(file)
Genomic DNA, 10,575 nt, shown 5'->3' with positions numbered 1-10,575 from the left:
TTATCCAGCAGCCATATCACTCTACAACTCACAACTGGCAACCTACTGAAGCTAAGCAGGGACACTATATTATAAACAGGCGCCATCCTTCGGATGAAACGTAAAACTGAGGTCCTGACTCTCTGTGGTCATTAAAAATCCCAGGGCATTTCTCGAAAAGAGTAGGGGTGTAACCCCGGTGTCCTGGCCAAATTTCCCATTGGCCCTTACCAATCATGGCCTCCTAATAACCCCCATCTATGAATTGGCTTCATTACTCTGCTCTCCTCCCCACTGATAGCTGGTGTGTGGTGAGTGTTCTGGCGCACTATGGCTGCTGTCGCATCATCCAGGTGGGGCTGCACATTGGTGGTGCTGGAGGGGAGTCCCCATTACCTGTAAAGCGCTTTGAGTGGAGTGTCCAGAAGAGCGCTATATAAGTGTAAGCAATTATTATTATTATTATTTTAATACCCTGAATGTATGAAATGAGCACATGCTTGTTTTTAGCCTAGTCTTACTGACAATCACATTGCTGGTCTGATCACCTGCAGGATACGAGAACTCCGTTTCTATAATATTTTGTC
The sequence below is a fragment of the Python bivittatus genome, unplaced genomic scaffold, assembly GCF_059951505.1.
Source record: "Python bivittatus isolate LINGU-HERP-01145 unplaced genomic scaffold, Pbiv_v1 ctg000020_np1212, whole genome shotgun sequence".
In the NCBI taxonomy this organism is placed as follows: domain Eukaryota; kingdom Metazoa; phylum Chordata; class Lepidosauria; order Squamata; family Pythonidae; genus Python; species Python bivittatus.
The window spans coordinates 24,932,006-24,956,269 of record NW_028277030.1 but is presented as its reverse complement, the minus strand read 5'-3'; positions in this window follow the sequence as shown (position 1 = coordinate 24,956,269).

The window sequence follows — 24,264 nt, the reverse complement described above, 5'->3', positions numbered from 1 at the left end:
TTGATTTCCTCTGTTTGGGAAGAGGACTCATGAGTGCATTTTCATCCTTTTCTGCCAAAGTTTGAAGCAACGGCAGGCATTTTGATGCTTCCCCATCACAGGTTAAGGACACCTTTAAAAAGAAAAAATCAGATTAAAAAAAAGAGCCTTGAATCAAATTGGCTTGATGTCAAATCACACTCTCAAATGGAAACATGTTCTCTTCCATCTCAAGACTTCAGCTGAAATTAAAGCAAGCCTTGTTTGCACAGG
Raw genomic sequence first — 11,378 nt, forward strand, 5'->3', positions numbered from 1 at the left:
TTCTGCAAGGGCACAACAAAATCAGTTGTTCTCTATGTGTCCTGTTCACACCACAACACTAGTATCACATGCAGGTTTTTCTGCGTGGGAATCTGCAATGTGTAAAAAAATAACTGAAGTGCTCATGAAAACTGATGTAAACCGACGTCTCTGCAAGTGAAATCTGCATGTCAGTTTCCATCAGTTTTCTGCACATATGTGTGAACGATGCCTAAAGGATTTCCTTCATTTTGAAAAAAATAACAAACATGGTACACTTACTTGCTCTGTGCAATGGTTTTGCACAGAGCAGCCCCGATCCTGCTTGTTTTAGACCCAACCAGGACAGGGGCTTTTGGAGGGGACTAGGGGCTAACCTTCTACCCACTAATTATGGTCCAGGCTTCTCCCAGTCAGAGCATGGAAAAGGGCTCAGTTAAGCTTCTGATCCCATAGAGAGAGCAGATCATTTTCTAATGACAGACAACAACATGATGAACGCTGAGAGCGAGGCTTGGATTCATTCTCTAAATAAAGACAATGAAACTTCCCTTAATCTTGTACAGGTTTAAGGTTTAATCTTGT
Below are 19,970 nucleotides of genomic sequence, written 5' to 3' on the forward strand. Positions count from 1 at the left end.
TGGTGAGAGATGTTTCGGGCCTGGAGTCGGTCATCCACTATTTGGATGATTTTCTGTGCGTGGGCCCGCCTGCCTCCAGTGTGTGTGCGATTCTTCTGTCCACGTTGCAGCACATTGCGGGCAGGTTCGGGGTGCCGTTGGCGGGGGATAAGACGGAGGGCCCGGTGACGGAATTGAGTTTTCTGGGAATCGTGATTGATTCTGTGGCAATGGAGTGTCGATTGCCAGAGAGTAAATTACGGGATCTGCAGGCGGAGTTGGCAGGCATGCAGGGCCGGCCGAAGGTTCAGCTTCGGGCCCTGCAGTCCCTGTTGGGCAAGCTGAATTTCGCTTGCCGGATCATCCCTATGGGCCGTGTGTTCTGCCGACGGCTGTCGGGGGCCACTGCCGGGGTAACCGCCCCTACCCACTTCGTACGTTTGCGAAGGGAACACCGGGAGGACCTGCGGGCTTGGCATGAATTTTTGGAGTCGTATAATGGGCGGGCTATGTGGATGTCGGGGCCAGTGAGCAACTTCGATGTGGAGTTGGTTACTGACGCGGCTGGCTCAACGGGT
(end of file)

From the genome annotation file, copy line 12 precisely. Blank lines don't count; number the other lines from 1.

TGGTGAGAGATGTTTCGGGCCTGGAGTCGGTCATCCACTATTTGGATGATTTTCTGTGCGTGGGCCCGCCTGCCTCCAGTGTGTGTGCGATTCTTCTGTCCACGTTGCAGCACATTGCGGGCAGGTTCGGGGTGCCGTTGGCGGGGGATAAGACGGAGGGCCCGGTGACGGAATTGAGTTTTCTGGGAATCGTGATTGATTCTGTGGCAATGGAGTGTCGATTGCCAGAGAGTAAATTACGGGATCTGCAGGCGGAGTTGGCAGGCATGCAGGGCCGGCCGAAGGTTCAGCTTCGGGCCCTGCAGTCCCTGTTGGGCAAGCTGAATTTCGCTTGCCGGATCATCCCTATGGGCCGTGTGTTCTGCCGACGGCTGTCGGGGGCCACTGCCGGGGTAACCGCCCCTACCCACTTCGTACGTTTGCGAAGGGAACACCGGGAGGACCTGCGGGCTTGGCATGAATTTTTGGAGTCGTATAATGGGCGGGCTATGTGGATGTCGGGGCCAGTGAGCAACTTCGATGTGGAGTTGGTTACTGACGCGGCTGGCTCAACGGGT